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6th Grade

At age 11, each day of school was torture.

At age 11, I thought I was alone.

One day, with no warning, my three friends stopped talking to me.

I didn’t exist, except to be laughed at.

I wanted to crawl into a hole and die.

But it got better.

It wasn’t the end of the world.

I created this site for support. For solidarity.

To let others know, while today might seems like the worst day of your life, it will get better.

To know you are not alone.

To share your story with others.

I first wrote this for a writing group online, The Red Dress Club.

This week, we want you to imagine that after you have died, your daughter will be given the gift of seeing a single five-minute period of your life through your eyes, feeling and experiencing those moments as you did when they occurred. What five minutes would you have her see? Tell us about them in the finest detail.

I shared the moment below, one of the worst in my life.

Because it is these moments and how we grow from them that form who we become.

I want her to know middle school (and high school) are but a small part of your life – even though at the time it is everything.

I never want her to do this to someone.


Rising from the Ashes

I waited in the harsh glare of the overhead fluorescent lights for them. The scent of Lysol intertwined with the fragrance of flowery hand soap, creating a nauseating perfume.

Or was it just the anxiety flooding through me, causing my stomach to perform dangerous acrobatics?

The mirror reflected my pale and waxy skin in the unforgiving lights. My sky blue eyes hid behind the plastic frames and finger printed lenses of the glasses I despised.

Whoosh. Toilets flushed, drowning out the annoying buzz of the lights, as one by one, they exited the stalls behind me.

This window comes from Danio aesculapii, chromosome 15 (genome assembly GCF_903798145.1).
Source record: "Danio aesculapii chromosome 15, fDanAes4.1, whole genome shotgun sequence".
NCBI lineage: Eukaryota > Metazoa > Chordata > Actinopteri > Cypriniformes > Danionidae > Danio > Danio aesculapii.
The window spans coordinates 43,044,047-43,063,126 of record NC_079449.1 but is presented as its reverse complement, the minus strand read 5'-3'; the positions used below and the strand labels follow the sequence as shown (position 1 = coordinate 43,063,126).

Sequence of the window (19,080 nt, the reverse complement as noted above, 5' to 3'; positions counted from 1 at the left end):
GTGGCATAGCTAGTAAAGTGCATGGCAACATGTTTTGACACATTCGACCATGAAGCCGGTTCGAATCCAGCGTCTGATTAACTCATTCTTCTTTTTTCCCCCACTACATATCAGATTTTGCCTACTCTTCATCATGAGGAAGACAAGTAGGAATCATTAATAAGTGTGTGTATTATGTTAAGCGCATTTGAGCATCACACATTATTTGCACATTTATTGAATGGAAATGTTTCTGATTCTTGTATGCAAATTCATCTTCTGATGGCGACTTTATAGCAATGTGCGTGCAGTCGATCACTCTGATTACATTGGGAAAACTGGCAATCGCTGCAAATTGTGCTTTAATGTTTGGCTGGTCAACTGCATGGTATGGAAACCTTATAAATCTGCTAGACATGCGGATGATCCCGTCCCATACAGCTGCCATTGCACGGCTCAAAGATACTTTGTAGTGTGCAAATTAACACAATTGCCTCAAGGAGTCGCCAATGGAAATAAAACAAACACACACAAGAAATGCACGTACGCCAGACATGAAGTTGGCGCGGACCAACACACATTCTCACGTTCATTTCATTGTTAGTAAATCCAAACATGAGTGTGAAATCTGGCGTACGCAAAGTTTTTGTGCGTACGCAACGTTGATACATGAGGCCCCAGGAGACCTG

The first girl was pretty, her body still trapped in our awkward 11 year old age. Her skinny legs were too tall for her torso while her round face still transitioned between childhood and adulthood. Her chestnut brown hair was thin and straight, stopping just below her shoulders. The too short bangs were brushed crooked across her forehead.

The stomach somersaults picked up speed as she accidentally met my glance in the mirror.

Damn,” her eyes said. “You’re still here.

My trepidation skyrocketed while a part of me wanted to laugh. Did she really think I was dumb enough to fall for the same trick twice? Had she learned nothing from three years of friendship.

She paused, The Leader, as another girl appeared from different stall.

She was a few inches shorter than the Leader, but tall enough to look down at me. Her arms and legs were twigs, giving her a dainty, fragile appearance. Her skin was ghostlike, completely white except for the outbreak of freckles everywhere – the perfect match for her short red hair.

They exchanged a knowing look as they moved to the automatic faucets in unison.

A third stall sprung open as the last of “our group” was revealed. She studiously avoided my eyes in the mirror, hers covered with round coke bottle glasses that rivaled mine. Her hair was trapped between blond and brown, giving it a sandy color, as the permed curls dipped just past her shoulders.

Look at me,” I pleaded silently. Of the three, she was the only one who still dared speak to me – as long as the other two weren’t around.

She sailed past me and merged into Them.

I readjusted my overstuffed backpack as the trio moved as one, crumpling their paper towels.

Hope tried to surge through the layers of trepidation that filled me. Maybe they would give up for today. Maybe they’ll forget.

The Leader took point, heading toward the school doors, sandwiched on each side by the other two.

I followed, my feet heavy. Silent. Head hung as I focused on their shoes in front of me.

They burst out into the unseasonably warm spring day. The blaring sun smacked into me, forcing me to block it with my hand until my eyes adjusted. It heated my skin as the echo of bus doors opening and closing enveloped us, the air scented with diesel. The still dormant brown grass crunched as we took our short cut across the school grounds.

The trio continued on, never peering back at me to see if I remained. They laughed and talked louder than normal, ensuring that I heard every word.

The small bud of hope withered again – as it had every day for the last week. Confusion and despair overwhelmed me.

I didn’t exist. Not anymore. Not in class. Not at our lunch table. Not anywhere.

Still, I persisted. This was my way home too. I had every right to walk this way.

They couldn’t stop me.

We left school grounds, the only sound our feet slapping the pavement and their high pitched chatter.

Until they paused. And huddled – a circle of secrecy as they whispered in inaudible tones as I halted a few paces away, still pretending I belonged.

Suddenly, they broke apart and sprinted away as one, peals of their laughter cutting through my heart like a dagger.